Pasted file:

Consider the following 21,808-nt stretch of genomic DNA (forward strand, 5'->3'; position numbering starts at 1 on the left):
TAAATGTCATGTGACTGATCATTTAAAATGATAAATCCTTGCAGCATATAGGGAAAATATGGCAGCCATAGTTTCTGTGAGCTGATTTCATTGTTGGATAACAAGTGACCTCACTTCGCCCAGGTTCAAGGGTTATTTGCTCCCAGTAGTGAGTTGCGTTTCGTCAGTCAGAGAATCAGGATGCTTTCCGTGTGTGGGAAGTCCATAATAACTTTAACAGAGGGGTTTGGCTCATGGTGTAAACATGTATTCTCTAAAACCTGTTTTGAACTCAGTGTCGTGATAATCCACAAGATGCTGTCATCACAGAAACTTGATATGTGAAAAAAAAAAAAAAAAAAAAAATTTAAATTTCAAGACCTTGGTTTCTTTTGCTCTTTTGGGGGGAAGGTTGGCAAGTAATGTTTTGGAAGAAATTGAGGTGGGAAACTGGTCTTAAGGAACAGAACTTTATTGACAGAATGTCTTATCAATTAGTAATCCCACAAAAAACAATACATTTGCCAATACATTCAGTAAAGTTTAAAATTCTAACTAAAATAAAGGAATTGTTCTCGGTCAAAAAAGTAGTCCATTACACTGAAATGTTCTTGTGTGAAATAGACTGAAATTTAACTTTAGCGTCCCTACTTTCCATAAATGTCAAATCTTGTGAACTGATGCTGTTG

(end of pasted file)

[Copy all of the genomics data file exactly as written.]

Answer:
Consider the following 21,808-nt stretch of genomic DNA (forward strand, 5'->3'; position numbering starts at 1 on the left):
TAAATGTCATGTGACTGATCATTTAAAATGATAAATCCTTGCAGCATATAGGGAAAATATGGCAGCCATAGTTTCTGTGAGCTGATTTCATTGTTGGATAACAAGTGACCTCACTTCGCCCAGGTTCAAGGGTTATTTGCTCCCAGTAGTGAGTTGCGTTTCGTCAGTCAGAGAATCAGGATGCTTTCCGTGTGTGGGAAGTCCATAATAACTTTAACAGAGGGGTTTGGCTCATGGTGTAAACATGTATTCTCTAAAACCTGTTTTGAACTCAGTGTCGTGATAATCCACAAGATGCTGTCATCACAGAAACTTGATATGTGAAAAAAAAAAAAAAAAAAAAAATTTAAATTTCAAGACCTTGGTTTCTTTTGCTCTTTTGGGGGGAAGGTTGGCAAGTAATGTTTTGGAAGAAATTGAGGTGGGAAACTGGTCTTAAGGAACAGAACTTTATTGACAGAATGTCTTATCAATTAGTAATCCCACAAAAAACAATACATTTGCCAATACATTCAGTAAAGTTTAAAATTCTAACTAAAATAAAGGAATTGTTCTCGGTCAAAAAAGTAGTCCATTACACTGAAATGTTCTTGTGTGAAATAGACTGAAATTTAACTTTAGCGTCCCTACTTTCCATAAATGTCAAATCTTGTGAACTGATGCTGTTG